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Sensational coin finds at Hedeby

By Jens Christian Moesgaard and Volker Hilberg

A group of coins with a distinctive cross motif are attributed to Harald Bluetooth (c. 958-987), but where were they actually struck? Over the years the research has come up with a number of different suggestions: Lund, Roskilde, Odense, the ring fortresses and Jelling. Even Wolin in Poland has been suggested, because many such coins have been found south of the Baltic. However, they are unlikely to have been produced here; instead the finds are more likely to indicate close connections with Denmark. 
The large Viking trading town of Hedeby near the Danevirke fortifications has also been put forward as a possible source for the coins. However in 1966 the Swedish numismatist Brita Malmer rejected this option in her thesis after a thorough study of all the coins. Not a single one of them had been found in Hedeby or its surrounding area.
However, over the past few decades a number of coins have been found in Hedeby! As early as 1979 an example was produced from a large excavation of the market town’s harbour at Hedeby Nor, and since then five more have been found! From 2003 metal detectors began to be used within Hedeby’s semi-circular defences. Amateur archaeologists from Bornholm were brought in because of their experience and expertise in metal detector use. Many finds have been produced, including two of Harald’s cross coins. During a small excavation three more coins were found in a burnt down pit-house.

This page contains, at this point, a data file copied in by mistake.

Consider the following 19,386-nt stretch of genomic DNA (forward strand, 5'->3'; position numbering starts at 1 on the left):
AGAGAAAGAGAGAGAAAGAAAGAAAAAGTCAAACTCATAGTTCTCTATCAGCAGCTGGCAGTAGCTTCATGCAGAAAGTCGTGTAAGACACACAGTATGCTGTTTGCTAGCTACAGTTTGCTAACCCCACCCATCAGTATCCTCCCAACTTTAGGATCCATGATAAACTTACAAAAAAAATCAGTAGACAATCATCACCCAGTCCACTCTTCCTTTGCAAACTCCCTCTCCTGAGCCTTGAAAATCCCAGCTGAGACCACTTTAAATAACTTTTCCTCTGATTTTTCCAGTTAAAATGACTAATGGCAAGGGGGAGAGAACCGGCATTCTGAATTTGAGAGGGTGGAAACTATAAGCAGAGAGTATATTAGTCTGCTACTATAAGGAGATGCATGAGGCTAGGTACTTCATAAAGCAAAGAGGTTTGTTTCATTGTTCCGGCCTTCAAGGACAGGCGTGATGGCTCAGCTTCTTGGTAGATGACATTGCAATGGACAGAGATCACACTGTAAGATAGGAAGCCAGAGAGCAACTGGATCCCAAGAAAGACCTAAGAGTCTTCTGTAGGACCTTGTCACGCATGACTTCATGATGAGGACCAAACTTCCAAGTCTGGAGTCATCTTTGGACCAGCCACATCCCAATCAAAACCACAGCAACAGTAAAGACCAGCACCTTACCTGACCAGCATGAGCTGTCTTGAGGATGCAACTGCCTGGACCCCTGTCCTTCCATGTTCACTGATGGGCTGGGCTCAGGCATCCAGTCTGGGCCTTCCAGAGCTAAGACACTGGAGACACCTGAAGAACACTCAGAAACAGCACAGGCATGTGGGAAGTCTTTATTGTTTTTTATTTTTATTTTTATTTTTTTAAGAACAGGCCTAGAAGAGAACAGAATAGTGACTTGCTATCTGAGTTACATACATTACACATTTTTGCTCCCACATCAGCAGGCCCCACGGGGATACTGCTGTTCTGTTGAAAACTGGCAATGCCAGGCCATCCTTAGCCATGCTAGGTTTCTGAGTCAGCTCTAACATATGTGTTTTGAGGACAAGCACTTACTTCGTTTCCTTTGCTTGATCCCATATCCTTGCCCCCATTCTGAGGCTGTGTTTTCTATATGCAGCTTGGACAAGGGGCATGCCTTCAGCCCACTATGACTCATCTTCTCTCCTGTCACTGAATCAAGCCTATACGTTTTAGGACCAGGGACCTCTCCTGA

Thus with the six cross coins found at various locations in Hedeby, we can no longer say that the coins are not found here. Perhaps they were even struck in Hedeby? It would be an obvious choice as there was a long tradition in the town of coin making and coin use. In the rest of Denmark no other coin making centre is known of at this time and the coin production at Ribe is of a much earlier date.  
Historians have traditionally thought that Hedeby was under German control from 974 until 983. But if the cross coins were struck for Harald Bluetooth in Hedeby in the 980s it may be that we should revise this hypothesis.